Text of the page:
The Catcher In The Rye by J.D. Salinger is a novel about a 16 year old troubled male named Holden Caulfield. Holden’s life is turned upside down when he learns that he will be kicked out of his fourth boarding school, for a lack of academic success. The story, narrated by Holden himself starts a few days before he is set to go home on Christmas break from Pencey Prep. He gets into a fight with his roommate Stradlater, and that make him leave school four days earlier. He is left with no place to go because he has not spoken to his parents to tell them his bad news. His only choice for a safe place to sleep is to get a hotel with the money he has been saving from his grandmother. He wanders the streets of New York City and comes into contact with all kinds of people whom help Holden put his life in order. Holden has faced many challenges in his life, the death of his younger brother Allie, from leukemia, the suicide of one of his roommates at one of his other boarding schools, and constantly being kicked out of different boarding schools. His younger brother Allie’s death has caused his parents much grief and, their lack of attention to Holden has greatly impacted him both mentally and physically making him send out a desperate cry for help. There is great evidence throughout the book that Holden may be suffering from some form of mental illness, he also exhibits signs of loneliness, depression, and anger throughout the novel.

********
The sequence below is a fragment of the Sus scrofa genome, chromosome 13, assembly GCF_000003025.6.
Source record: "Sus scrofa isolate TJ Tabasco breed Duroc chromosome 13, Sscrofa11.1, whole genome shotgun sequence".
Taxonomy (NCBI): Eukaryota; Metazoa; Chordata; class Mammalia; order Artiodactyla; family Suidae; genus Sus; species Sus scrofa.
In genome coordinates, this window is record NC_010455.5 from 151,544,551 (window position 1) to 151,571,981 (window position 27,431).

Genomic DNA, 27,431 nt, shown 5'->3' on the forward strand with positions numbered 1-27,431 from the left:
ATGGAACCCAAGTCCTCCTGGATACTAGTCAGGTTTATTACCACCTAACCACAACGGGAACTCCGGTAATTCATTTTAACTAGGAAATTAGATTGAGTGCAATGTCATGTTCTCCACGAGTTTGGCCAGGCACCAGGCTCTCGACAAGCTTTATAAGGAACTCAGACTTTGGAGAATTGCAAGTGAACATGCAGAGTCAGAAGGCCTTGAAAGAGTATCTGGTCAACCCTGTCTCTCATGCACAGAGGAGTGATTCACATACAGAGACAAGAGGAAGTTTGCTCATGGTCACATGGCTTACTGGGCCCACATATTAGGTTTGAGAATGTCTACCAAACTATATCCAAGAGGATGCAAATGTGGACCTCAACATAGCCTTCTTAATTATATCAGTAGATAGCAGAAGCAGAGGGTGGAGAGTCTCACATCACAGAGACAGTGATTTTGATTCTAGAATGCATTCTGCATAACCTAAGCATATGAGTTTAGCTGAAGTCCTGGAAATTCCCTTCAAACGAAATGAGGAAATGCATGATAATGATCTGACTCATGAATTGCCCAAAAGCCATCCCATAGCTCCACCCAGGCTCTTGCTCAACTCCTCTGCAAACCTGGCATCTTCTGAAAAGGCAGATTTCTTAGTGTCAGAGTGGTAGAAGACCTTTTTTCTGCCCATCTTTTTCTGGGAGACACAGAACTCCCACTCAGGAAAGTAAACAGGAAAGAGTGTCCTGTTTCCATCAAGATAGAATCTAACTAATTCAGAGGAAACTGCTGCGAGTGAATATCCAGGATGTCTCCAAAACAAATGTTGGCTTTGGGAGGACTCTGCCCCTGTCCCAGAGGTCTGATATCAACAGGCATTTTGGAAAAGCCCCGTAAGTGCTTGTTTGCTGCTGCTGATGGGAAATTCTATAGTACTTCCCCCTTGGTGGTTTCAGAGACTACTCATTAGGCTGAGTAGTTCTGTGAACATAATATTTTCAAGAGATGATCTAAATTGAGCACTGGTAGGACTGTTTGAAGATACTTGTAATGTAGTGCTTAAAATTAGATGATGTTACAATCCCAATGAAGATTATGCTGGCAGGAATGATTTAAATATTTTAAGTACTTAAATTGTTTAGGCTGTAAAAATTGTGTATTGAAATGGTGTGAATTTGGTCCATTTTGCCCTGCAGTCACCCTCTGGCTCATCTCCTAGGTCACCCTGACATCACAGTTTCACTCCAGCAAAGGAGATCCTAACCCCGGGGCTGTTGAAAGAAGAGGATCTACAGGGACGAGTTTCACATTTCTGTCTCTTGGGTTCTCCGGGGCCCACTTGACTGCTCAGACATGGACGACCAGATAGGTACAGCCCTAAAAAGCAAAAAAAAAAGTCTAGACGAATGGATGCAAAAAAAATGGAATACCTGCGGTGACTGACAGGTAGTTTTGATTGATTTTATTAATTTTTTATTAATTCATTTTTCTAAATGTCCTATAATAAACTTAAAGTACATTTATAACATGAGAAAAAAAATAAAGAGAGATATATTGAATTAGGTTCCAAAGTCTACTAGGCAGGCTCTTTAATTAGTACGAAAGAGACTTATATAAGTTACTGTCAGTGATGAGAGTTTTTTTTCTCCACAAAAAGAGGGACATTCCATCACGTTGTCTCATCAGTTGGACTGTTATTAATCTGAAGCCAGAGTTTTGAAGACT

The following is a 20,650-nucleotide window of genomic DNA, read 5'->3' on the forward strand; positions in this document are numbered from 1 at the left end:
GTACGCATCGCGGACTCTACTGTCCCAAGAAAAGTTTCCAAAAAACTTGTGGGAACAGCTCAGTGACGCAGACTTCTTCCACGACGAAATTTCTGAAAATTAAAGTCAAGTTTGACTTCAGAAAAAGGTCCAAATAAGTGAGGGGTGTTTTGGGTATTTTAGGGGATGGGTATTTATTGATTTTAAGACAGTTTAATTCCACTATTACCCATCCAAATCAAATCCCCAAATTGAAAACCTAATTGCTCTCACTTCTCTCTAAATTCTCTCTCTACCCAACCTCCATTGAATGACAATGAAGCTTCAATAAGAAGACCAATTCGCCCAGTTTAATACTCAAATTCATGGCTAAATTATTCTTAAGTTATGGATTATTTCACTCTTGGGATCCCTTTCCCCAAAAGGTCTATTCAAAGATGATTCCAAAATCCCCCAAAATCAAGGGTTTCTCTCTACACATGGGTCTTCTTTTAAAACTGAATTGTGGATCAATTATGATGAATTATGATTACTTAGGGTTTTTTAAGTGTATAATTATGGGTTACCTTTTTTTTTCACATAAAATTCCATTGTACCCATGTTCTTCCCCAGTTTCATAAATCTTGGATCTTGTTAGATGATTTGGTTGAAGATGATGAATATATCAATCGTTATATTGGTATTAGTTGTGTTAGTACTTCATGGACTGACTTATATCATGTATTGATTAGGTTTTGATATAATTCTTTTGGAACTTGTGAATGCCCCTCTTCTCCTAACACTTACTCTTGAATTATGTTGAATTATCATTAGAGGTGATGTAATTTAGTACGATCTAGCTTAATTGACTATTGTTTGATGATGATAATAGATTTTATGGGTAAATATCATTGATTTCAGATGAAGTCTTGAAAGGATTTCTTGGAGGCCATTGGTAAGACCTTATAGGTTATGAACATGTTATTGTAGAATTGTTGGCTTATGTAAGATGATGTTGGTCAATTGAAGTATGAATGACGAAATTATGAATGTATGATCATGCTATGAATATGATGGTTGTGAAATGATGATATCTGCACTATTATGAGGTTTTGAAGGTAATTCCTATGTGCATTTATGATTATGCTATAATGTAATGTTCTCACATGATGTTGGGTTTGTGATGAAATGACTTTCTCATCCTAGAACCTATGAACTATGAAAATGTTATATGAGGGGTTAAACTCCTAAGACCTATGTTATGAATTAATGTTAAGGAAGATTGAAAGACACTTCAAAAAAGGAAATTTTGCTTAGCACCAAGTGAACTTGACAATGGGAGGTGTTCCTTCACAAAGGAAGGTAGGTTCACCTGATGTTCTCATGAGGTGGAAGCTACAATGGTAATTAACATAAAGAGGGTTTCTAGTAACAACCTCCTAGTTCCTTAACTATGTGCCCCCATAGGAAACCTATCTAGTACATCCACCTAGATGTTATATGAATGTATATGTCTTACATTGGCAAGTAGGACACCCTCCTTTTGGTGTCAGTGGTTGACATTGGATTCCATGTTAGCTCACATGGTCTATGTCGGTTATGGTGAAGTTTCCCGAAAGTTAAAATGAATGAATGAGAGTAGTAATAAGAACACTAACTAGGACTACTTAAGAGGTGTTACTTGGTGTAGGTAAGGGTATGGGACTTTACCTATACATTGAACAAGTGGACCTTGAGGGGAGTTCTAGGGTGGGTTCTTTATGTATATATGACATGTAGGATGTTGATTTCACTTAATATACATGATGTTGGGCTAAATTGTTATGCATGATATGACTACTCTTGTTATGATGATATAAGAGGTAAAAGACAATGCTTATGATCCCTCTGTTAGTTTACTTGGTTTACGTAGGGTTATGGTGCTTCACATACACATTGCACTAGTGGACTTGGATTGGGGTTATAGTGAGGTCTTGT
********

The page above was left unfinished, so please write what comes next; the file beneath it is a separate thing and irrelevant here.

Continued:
According to The National Institute of Mental Health, “Borderline Personality Disorder is caused by trauma and neglect during childhood, it is marked by unstable moods, behaviors, and relationships. Most of Holden’s problems surround the death of Allie. Most people with BPD suffer from; 1) problems with r...
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...onality Disorder can complicate medical treatment. He explains how important for a diagnosis to be reached quickly so that action can be taken to live a safe, healthy life with a serious mental illness. Even though the cause is not determined most patients can improve from this illness with time. There are some therapies such as psychotherapy and psychopharmacology that can lessen the effects of the illness. But the key is to be able to live a life free of chronic suicidality.
Salinger, J. D. The Catcher in the Rye. New York: Bantam, 1951. Print
Salinger writes Catcher in the Rye from a poem created by Robert Frost, this 1951 novel was originally published for adults, and it has since become popular with adolescent readers for its themes of teenage angst and alienation. It also deals with complex issues of identity, belonging, connection, and alienation.
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